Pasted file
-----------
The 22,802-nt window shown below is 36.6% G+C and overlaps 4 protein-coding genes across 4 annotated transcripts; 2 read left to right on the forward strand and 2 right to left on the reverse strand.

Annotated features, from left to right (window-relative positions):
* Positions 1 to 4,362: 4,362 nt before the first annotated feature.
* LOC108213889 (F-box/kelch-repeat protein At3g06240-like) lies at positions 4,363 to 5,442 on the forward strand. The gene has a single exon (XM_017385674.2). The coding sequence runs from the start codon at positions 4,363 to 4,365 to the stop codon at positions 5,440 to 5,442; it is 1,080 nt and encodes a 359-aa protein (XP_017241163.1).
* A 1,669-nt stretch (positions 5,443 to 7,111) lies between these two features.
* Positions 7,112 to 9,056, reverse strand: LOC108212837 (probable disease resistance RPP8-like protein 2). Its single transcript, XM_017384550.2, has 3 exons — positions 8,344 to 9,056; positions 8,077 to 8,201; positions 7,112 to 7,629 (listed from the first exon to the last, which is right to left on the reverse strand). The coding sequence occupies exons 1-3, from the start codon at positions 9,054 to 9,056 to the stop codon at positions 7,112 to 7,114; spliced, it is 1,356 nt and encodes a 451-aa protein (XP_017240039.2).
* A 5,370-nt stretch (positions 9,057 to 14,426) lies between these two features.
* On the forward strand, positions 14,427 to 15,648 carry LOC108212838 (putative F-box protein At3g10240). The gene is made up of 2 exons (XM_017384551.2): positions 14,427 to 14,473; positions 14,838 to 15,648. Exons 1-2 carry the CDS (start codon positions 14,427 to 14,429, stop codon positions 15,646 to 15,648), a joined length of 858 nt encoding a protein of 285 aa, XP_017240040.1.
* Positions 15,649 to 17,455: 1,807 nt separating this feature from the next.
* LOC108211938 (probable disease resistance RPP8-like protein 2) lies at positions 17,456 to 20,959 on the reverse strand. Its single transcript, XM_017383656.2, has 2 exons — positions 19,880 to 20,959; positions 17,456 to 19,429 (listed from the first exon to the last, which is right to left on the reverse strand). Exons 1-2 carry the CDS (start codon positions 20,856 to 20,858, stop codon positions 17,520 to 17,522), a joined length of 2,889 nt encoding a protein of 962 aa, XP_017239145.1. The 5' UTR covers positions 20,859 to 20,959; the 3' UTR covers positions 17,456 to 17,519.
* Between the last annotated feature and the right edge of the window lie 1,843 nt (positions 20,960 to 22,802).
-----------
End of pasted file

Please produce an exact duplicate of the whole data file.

The 22,802-nt window shown below is 36.6% G+C and overlaps 4 protein-coding genes across 4 annotated transcripts; 2 read left to right on the forward strand and 2 right to left on the reverse strand.

Annotated features, from left to right (window-relative positions):
* Positions 1 to 4,362: 4,362 nt before the first annotated feature.
* LOC108213889 (F-box/kelch-repeat protein At3g06240-like) lies at positions 4,363 to 5,442 on the forward strand. The gene has a single exon (XM_017385674.2). The coding sequence runs from the start codon at positions 4,363 to 4,365 to the stop codon at positions 5,440 to 5,442; it is 1,080 nt and encodes a 359-aa protein (XP_017241163.1).
* A 1,669-nt stretch (positions 5,443 to 7,111) lies between these two features.
* Positions 7,112 to 9,056, reverse strand: LOC108212837 (probable disease resistance RPP8-like protein 2). Its single transcript, XM_017384550.2, has 3 exons — positions 8,344 to 9,056; positions 8,077 to 8,201; positions 7,112 to 7,629 (listed from the first exon to the last, which is right to left on the reverse strand). The coding sequence occupies exons 1-3, from the start codon at positions 9,054 to 9,056 to the stop codon at positions 7,112 to 7,114; spliced, it is 1,356 nt and encodes a 451-aa protein (XP_017240039.2).
* A 5,370-nt stretch (positions 9,057 to 14,426) lies between these two features.
* On the forward strand, positions 14,427 to 15,648 carry LOC108212838 (putative F-box protein At3g10240). The gene is made up of 2 exons (XM_017384551.2): positions 14,427 to 14,473; positions 14,838 to 15,648. Exons 1-2 carry the CDS (start codon positions 14,427 to 14,429, stop codon positions 15,646 to 15,648), a joined length of 858 nt encoding a protein of 285 aa, XP_017240040.1.
* Positions 15,649 to 17,455: 1,807 nt separating this feature from the next.
* LOC108211938 (probable disease resistance RPP8-like protein 2) lies at positions 17,456 to 20,959 on the reverse strand. Its single transcript, XM_017383656.2, has 2 exons — positions 19,880 to 20,959; positions 17,456 to 19,429 (listed from the first exon to the last, which is right to left on the reverse strand). Exons 1-2 carry the CDS (start codon positions 20,856 to 20,858, stop codon positions 17,520 to 17,522), a joined length of 2,889 nt encoding a protein of 962 aa, XP_017239145.1. The 5' UTR covers positions 20,859 to 20,959; the 3' UTR covers positions 17,456 to 17,519.
* Between the last annotated feature and the right edge of the window lie 1,843 nt (positions 20,960 to 22,802).